For example, they might wear their team’s colors when they go to a sporting event. That’s typical: they are adjusting to the situation, they are enjoying it.

Masking for autistic people, on the other hand, might look more like pretending like they are enjoying the game. When, in reality, they have a headache from all the noise, and their eyes hurt from the lights, and their team sweater itches; they are miserable. This isn’t so healthy.

But we do it almost constantly, especially pre-diagnosis.

What do you do when you’re masking?

It’s different for every person. In general, though, masking can look like this:

  • Forcing eye contact, even though this makes it extremely hard to focus (in my case, trying to come up with some kind of formula for how often to look at their eyes and for how long ๐Ÿ˜‚)
  • Suppressing stims, being still (I tend to bite my tongue or my lip in public because people don’t see it)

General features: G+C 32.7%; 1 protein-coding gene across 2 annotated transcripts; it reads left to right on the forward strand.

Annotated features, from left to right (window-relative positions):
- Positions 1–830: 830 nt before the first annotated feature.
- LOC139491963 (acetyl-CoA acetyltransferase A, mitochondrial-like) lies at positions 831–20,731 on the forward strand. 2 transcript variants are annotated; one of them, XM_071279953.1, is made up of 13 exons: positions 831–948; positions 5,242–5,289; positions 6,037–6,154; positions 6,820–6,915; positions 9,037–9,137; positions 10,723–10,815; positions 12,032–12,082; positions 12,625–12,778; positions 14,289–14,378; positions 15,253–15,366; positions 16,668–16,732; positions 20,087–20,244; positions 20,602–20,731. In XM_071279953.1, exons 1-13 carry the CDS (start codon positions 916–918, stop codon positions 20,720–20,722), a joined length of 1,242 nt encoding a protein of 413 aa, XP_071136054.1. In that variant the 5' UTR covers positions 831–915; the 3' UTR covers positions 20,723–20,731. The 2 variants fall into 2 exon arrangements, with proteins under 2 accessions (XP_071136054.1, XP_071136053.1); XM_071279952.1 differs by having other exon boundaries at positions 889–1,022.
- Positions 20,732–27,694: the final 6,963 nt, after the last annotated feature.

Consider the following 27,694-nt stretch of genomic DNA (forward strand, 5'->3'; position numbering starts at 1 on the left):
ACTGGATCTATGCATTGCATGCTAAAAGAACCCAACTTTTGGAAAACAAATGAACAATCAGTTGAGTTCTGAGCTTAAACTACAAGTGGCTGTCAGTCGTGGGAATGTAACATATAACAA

• Saying “I’m fine,” when we’re not fine
  • Trying not to freak out when touched
  • Laughing at jokes we don’t understand or just don’t find funny
  • Pretending to understand sarcasm
  • Pretending to be clued into a conversation that you’re barely able to process
  • Refusing to wear earplugs/sunglasses/headphones
  • Copying the behavior of others
  • Learning about the interests of others to try to fit in and make them like you
  • I follow people around (like my mom or close friend) and let them do the talking while I just observe

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What do you do when you mask? Let me know in the comments!

What does it feel like to mask?

It generally doesn’t feel so good. Especially before you’re diagnosed and not aware that you’re masking, it can be very uncomfortable and actually a little disconcerting.

Some people feel like they’re lying and faking. Putting on a persona of someone they’re not. Other’s feel that they are just doing the minimum to be socially acceptable.

After you understand, it’s still very difficult. But, after you know, you can reduce masking to a minimum. This can do wonders for your mental health!

Is masking a good or bad thing?

It can be both. Like I said earlier, everyone masks to a certain degree and that’s a good thing. But we can take it too far.

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What are some of the good things about masking?